A new piece from Harper's Magazine, released today (March 22), unearths a quote from a former policy advisor for President Richard Nixon that clears the air on pretty much everything we already thought about the War on Drugs.
The quote comes from a piece by Dan Baum that argues for legalizing banned narcotics and ending the War on Drugs—a costly, decades-long assault on impoverished communities of color, countries struggling under neo-imperialism and leftist political resistance. Baum writes about a 1994 interview with Nixon advisor John Ehrlichman, who spent a year and a half in federal prison for his role in the Watergate scandal. He offers the following exchange:
At the time, I was writing a book about the politics of drug prohibition. I started to ask Ehrlichman a series of earnest, wonky questions that he impatiently waved away. "You want to know what this was really all about?" he asked with the bluntness of a man who, after public disgrace and a stretch in federal prison, had little left to protect. "The Nixon campaign in 1968, and the Nixon White House after that, had two enemies: the antiwar left and Black people. You understand what I'm saying? We knew we couldn't make it illegal to be either against the war or Black, but by getting the public to associate the hippies with marijuana and Blacks with heroin, and then criminalizing both heavily, we could disrupt those communities. We could arrest their leaders, raid their homes, break up their meetings and vilify them night after night on the evening news. Did we know we were lying about the drugs? Of course we did."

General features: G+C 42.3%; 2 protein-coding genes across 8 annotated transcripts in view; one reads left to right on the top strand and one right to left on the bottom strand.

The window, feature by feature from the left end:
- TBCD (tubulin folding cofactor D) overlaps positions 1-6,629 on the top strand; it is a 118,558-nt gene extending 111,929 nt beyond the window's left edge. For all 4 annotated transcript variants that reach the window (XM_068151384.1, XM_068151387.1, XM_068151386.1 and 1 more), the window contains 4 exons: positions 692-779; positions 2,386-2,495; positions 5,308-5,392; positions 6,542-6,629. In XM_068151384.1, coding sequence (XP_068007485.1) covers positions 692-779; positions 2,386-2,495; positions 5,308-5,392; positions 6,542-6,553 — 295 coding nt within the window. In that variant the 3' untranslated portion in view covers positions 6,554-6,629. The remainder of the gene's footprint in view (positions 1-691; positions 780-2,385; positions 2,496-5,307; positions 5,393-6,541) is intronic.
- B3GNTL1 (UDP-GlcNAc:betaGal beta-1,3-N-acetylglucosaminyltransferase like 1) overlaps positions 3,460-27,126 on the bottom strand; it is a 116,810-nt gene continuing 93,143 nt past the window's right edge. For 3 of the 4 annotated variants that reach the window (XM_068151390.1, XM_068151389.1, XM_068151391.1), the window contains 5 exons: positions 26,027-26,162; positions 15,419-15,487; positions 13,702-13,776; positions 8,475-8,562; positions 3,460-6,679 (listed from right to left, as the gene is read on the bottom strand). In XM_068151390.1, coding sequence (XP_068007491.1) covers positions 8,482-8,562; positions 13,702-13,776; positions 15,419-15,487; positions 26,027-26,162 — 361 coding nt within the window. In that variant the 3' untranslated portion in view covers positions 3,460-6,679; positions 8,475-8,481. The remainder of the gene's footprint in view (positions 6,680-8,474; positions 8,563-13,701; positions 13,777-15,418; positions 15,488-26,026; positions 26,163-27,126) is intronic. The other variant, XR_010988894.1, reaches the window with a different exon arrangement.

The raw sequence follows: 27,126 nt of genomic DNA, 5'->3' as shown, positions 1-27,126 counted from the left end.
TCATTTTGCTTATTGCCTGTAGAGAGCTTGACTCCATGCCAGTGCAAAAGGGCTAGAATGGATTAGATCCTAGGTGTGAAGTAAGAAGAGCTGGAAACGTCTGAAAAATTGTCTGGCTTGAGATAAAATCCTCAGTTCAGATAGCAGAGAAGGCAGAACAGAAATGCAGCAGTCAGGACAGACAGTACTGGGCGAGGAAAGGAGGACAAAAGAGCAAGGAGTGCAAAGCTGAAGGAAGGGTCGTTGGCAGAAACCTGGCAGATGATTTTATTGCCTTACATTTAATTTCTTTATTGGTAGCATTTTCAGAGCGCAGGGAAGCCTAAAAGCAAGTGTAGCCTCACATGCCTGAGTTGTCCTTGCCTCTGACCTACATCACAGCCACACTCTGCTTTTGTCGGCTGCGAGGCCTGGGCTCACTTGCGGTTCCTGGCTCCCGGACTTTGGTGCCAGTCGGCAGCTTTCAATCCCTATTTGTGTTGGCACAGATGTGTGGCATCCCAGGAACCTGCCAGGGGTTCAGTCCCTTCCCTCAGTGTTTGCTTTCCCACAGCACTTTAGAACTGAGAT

Baum's piece extensively lays out the case for how drug legalization in America could work (drawing from models used in Portugal and the Netherlands), noting that given shifts in public opinion and policy in the last decade, "it's time to shift the conversation from why to how."